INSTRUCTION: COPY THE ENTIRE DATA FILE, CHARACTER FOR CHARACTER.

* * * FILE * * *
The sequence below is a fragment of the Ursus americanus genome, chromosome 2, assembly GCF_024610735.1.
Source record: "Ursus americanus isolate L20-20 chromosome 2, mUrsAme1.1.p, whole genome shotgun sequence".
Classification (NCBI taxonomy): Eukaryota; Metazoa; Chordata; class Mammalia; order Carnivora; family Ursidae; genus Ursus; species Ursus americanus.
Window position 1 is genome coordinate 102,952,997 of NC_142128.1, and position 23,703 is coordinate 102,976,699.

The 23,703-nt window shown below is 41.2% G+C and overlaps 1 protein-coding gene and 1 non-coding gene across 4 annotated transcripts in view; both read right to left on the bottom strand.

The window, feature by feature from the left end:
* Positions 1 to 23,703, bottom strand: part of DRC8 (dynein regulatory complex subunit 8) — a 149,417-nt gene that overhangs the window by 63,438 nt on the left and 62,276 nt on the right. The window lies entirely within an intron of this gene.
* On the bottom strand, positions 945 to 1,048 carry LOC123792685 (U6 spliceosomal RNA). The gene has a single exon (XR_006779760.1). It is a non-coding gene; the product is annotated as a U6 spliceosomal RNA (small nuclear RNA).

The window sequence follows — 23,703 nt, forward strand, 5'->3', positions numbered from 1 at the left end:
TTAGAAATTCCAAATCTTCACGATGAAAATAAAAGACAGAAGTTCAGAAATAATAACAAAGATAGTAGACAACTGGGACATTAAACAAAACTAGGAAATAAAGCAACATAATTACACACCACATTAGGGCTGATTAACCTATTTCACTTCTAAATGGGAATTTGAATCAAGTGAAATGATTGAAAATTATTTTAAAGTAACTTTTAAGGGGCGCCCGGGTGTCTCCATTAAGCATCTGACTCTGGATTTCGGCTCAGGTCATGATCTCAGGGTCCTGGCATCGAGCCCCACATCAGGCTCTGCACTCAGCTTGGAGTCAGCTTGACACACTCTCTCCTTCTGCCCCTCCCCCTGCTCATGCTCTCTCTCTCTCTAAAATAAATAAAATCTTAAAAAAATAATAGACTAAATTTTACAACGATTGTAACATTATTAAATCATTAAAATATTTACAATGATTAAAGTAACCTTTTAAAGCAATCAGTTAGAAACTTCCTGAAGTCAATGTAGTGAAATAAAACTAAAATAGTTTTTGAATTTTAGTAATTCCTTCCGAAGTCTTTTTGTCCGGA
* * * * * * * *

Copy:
The sequence below is a fragment of the Ursus americanus genome, chromosome 2, assembly GCF_024610735.1.
Source record: "Ursus americanus isolate L20-20 chromosome 2, mUrsAme1.1.p, whole genome shotgun sequence".
Classification (NCBI taxonomy): Eukaryota; Metazoa; Chordata; class Mammalia; order Carnivora; family Ursidae; genus Ursus; species Ursus americanus.
Window position 1 is genome coordinate 102,952,997 of NC_142128.1, and position 23,703 is coordinate 102,976,699.

The 23,703-nt window shown below is 41.2% G+C and overlaps 1 protein-coding gene and 1 non-coding gene across 4 annotated transcripts in view; both read right to left on the bottom strand.

The window, feature by feature from the left end:
* Positions 1 to 23,703, bottom strand: part of DRC8 (dynein regulatory complex subunit 8) — a 149,417-nt gene that overhangs the window by 63,438 nt on the left and 62,276 nt on the right. The window lies entirely within an intron of this gene.
* On the bottom strand, positions 945 to 1,048 carry LOC123792685 (U6 spliceosomal RNA). The gene has a single exon (XR_006779760.1). It is a non-coding gene; the product is annotated as a U6 spliceosomal RNA (small nuclear RNA).

The window sequence follows — 23,703 nt, forward strand, 5'->3', positions numbered from 1 at the left end:
TTAGAAATTCCAAATCTTCACGATGAAAATAAAAGACAGAAGTTCAGAAATAATAACAAAGATAGTAGACAACTGGGACATTAAACAAAACTAGGAAATAAAGCAACATAATTACACACCACATTAGGGCTGATTAACCTATTTCACTTCTAAATGGGAATTTGAATCAAGTGAAATGATTGAAAATTATTTTAAAGTAACTTTTAAGGGGCGCCCGGGTGTCTCCATTAAGCATCTGACTCTGGATTTCGGCTCAGGTCATGATCTCAGGGTCCTGGCATCGAGCCCCACATCAGGCTCTGCACTCAGCTTGGAGTCAGCTTGACACACTCTCTCCTTCTGCCCCTCCCCCTGCTCATGCTCTCTCTCTCTCTAAAATAAATAAAATCTTAAAAAAATAATAGACTAAATTTTACAACGATTGTAACATTATTAAATCATTAAAATATTTACAATGATTAAAGTAACCTTTTAAAGCAATCAGTTAGAAACTTCCTGAAGTCAATGTAGTGAAATAAAACTAAAATAGTTTTTGAATTTTAGTAATTCCTTCCGAAGTCTTTTTGTCCGGA